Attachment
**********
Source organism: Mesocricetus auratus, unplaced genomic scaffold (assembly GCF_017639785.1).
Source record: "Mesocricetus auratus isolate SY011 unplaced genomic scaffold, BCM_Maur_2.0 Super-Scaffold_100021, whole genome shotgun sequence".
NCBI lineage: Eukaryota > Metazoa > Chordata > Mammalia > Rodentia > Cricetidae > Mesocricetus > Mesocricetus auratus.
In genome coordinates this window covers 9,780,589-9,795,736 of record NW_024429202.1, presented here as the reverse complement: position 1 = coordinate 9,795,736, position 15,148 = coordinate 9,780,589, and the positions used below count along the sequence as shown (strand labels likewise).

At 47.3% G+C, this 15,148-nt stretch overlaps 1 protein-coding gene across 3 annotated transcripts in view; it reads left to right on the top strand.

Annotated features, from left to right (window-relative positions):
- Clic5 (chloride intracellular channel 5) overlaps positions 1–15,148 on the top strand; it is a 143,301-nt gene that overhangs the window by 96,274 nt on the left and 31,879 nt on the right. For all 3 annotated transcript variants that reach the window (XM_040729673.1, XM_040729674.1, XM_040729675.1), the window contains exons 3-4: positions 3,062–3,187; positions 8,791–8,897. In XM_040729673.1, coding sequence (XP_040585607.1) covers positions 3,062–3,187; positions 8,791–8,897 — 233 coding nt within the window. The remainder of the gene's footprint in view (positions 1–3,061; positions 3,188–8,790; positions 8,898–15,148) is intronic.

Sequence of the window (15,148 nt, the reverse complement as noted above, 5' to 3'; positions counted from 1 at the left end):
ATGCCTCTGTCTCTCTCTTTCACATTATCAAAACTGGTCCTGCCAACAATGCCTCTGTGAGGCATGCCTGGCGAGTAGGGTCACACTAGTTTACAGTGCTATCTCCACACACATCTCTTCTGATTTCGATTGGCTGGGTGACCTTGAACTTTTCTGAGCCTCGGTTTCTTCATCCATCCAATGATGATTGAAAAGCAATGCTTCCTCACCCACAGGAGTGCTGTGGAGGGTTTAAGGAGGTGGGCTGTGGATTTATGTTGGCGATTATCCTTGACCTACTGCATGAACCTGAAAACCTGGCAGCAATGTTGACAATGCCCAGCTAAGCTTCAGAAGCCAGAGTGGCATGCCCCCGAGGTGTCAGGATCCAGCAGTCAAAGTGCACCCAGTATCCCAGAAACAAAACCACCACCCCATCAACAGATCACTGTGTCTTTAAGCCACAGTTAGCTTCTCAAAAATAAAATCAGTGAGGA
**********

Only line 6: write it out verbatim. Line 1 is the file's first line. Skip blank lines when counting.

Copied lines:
Annotated features, from left to right (window-relative positions):